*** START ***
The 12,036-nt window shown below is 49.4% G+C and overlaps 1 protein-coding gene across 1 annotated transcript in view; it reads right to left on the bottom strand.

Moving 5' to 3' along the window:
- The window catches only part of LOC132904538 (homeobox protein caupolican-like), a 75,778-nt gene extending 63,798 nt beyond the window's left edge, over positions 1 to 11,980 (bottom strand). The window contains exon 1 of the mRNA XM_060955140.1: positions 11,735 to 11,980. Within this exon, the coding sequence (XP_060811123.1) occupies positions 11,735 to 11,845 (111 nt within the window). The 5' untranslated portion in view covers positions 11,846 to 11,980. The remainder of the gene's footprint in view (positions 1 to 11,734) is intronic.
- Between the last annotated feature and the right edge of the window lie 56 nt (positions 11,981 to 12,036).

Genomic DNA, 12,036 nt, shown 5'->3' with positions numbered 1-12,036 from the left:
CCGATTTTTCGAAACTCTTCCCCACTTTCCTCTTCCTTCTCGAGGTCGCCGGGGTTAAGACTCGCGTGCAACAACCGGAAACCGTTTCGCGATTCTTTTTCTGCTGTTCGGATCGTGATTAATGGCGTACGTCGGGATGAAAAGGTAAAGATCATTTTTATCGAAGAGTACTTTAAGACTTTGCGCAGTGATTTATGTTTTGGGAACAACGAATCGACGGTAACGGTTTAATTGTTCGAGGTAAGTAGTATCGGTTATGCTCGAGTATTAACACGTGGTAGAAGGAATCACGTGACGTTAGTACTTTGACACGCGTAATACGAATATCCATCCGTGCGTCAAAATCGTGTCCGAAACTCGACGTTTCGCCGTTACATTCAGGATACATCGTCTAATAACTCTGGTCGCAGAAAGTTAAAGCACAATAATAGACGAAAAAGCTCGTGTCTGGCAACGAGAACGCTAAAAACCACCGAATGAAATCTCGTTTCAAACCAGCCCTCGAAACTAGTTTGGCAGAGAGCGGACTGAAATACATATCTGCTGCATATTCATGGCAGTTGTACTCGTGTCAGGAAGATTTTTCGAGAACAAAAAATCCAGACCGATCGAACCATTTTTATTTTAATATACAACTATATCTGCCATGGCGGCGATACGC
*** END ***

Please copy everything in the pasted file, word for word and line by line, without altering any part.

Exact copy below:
The 12,036-nt window shown below is 49.4% G+C and overlaps 1 protein-coding gene across 1 annotated transcript in view; it reads right to left on the bottom strand.

Moving 5' to 3' along the window:
- The window catches only part of LOC132904538 (homeobox protein caupolican-like), a 75,778-nt gene extending 63,798 nt beyond the window's left edge, over positions 1 to 11,980 (bottom strand). The window contains exon 1 of the mRNA XM_060955140.1: positions 11,735 to 11,980. Within this exon, the coding sequence (XP_060811123.1) occupies positions 11,735 to 11,845 (111 nt within the window). The 5' untranslated portion in view covers positions 11,846 to 11,980. The remainder of the gene's footprint in view (positions 1 to 11,734) is intronic.
- Between the last annotated feature and the right edge of the window lie 56 nt (positions 11,981 to 12,036).

Genomic DNA, 12,036 nt, shown 5'->3' with positions numbered 1-12,036 from the left:
CCGATTTTTCGAAACTCTTCCCCACTTTCCTCTTCCTTCTCGAGGTCGCCGGGGTTAAGACTCGCGTGCAACAACCGGAAACCGTTTCGCGATTCTTTTTCTGCTGTTCGGATCGTGATTAATGGCGTACGTCGGGATGAAAAGGTAAAGATCATTTTTATCGAAGAGTACTTTAAGACTTTGCGCAGTGATTTATGTTTTGGGAACAACGAATCGACGGTAACGGTTTAATTGTTCGAGGTAAGTAGTATCGGTTATGCTCGAGTATTAACACGTGGTAGAAGGAATCACGTGACGTTAGTACTTTGACACGCGTAATACGAATATCCATCCGTGCGTCAAAATCGTGTCCGAAACTCGACGTTTCGCCGTTACATTCAGGATACATCGTCTAATAACTCTGGTCGCAGAAAGTTAAAGCACAATAATAGACGAAAAAGCTCGTGTCTGGCAACGAGAACGCTAAAAACCACCGAATGAAATCTCGTTTCAAACCAGCCCTCGAAACTAGTTTGGCAGAGAGCGGACTGAAATACATATCTGCTGCATATTCATGGCAGTTGTACTCGTGTCAGGAAGATTTTTCGAGAACAAAAAATCCAGACCGATCGAACCATTTTTATTTTAATATACAACTATATCTGCCATGGCGGCGATACGC